Midnight Jolt Run

Caffeine tastes better when the city's asleep


Posted by Fiss on June 17, 2018

By Christopher Brummet


“Well, Joe, I’ve got some good news. And I’ve got some bad news.”

“Seems like news always does that,” Joe McDunn said, not daring to look down at the folded newspaper. Even as he handed over his dollar-twenty-five for the special weekend edition, he could see the titular headline announcing that the votes were in. “It’s decided then.”

“Sure is,” the newsstand owner nodded back in the dim morning night. “Everyone will know in an hour or so. You’re probably the first who has a copy in their hands.”

“Thanks, I’d better head back,” Joe said, looking towards his home instead of the headlines. “Think I’ll read it in front of the family. They deserve to know when I do.” It sounded noble when he said it like that, anyway.

“Here,” the owner said, handing him a rolled up poster. “For the resistance,” he winked. “Just in case.”

Joe nodded, then began walking, newspaper tucked under one arm, poster in the other. He wondered what his wife and daughters would say. Good or bad, at least they would have the news at last.

Almost a year ago, June 20th, 2021 “The Event” happened. It had been a beautiful summer Sunday in Newfoundland, Canada, and families everywhere were celebrating Father’s Day. Dads, Granddads, Uncles, Mentors, Father-Figures and all manner of household patriarchs were being honoured for their quintessential Dad-ness as had been tradition for decades. The Event occurred quite by accident, though. A large percentage of Dads started telling jokes at around the same time.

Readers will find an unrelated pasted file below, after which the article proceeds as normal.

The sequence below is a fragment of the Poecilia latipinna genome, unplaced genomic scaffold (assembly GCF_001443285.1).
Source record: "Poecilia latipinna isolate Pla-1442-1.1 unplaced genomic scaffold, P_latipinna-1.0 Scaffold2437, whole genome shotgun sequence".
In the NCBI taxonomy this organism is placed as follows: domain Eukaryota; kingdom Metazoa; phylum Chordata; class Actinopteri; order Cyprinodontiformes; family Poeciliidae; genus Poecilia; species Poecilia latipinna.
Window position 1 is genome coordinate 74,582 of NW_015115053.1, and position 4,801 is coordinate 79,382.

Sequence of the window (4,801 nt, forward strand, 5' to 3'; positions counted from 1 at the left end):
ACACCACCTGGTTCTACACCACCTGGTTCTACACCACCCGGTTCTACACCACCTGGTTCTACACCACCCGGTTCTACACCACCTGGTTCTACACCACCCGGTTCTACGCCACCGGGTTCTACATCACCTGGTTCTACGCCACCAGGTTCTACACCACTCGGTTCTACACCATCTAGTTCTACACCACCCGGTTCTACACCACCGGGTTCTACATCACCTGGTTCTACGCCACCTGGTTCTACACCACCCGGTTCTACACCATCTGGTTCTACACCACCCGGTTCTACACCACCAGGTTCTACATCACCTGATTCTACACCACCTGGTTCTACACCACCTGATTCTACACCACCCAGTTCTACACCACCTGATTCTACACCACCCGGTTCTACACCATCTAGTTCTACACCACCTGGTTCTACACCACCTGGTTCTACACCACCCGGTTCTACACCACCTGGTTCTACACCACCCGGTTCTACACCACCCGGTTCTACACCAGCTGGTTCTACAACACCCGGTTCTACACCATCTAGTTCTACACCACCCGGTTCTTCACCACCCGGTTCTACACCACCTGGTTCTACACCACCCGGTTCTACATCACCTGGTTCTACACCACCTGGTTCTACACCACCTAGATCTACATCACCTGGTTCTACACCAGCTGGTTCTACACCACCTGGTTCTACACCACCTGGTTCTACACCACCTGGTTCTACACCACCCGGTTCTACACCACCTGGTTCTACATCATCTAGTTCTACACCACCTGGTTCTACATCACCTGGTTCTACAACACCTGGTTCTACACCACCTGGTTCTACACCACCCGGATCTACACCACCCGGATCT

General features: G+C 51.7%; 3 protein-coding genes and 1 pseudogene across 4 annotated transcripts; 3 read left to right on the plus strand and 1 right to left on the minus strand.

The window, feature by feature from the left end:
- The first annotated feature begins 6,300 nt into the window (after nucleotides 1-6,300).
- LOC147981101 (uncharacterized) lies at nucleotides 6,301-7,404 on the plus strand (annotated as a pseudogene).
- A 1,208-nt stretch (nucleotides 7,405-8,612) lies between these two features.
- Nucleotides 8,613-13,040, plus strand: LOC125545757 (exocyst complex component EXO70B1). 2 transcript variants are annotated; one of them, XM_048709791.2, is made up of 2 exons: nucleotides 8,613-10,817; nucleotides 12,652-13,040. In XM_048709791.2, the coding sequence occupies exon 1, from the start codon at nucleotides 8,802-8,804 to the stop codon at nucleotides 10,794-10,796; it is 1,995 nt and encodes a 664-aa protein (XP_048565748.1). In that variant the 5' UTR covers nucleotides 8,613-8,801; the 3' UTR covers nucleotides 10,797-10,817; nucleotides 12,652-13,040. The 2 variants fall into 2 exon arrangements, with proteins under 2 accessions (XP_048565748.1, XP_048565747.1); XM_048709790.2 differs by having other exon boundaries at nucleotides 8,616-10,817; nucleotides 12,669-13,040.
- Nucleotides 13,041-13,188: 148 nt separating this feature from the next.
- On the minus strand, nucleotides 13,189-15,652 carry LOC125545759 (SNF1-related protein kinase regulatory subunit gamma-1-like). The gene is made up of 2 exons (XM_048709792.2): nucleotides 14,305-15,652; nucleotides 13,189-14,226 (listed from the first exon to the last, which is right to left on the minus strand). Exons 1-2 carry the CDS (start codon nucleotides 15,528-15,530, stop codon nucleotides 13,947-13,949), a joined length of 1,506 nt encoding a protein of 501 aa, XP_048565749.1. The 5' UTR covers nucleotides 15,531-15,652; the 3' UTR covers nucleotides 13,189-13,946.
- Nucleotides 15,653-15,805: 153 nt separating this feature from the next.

The wave of Dadjokes crept across Canada as the Earth rotated. Quips, bad word-play, silly innuendo…all was showcased in this amazing moment of Fatherly Synergy all across the nation. But, as their collective punchlines, puns and verbal punishment all culminated to fruition in the span of a single heartbeat, a collective groan roared across the province. Moms, Kids, Partners, and all manner of family and friends promptly reacted to the Greatest Dadjoke Wave ever, and produced a power far more destructive than even the worst Dadjoke on its own.

“The Event” had begun in the East.

As the groan travelled west, it was strengthened by yet more groans and cries out for ‘Dad to stop it!’ Eventually, around Toronto, the pressure wave reached fifty decibels, and when it reached Edmonton, windows started shattering out of skyscrapers. The Rocky Mountains were shook loose of all their snow, causing massive avalanches and flooding across the parks and foothills as the wave passed through. As for the unfortunate souls in Vancouver? The poor bastards are still trying to rebuild.

They called it “Dadmageddon”

The Power of the Dadjoke had been unleashed upon the world, and wisely, the world beheld it in fear. Immediately after the nation’s ears had stopped ringing in pain, a new cry echoed out: “Ban the Dadjoke!”

Dads everywhere responded immediately: It was unconstitutional! What about freedom of speech? What about the way kids grinned despite the jokes being cheesy and horrible? Ban groans instead!

But for every Grandpa defending his use of ‘Rectum, dang near KILLED’um!’ or a wise uncle who had mastered the subtle art of “Hi Hungry, I’m Dad!” there were equal numbers of flustered Wives, Grandmas, Children and Life-Partners of all genders who had heard one Dadjoke too many and longed for the day where they wouldn’t smack their own foreheads in disgust at a pun.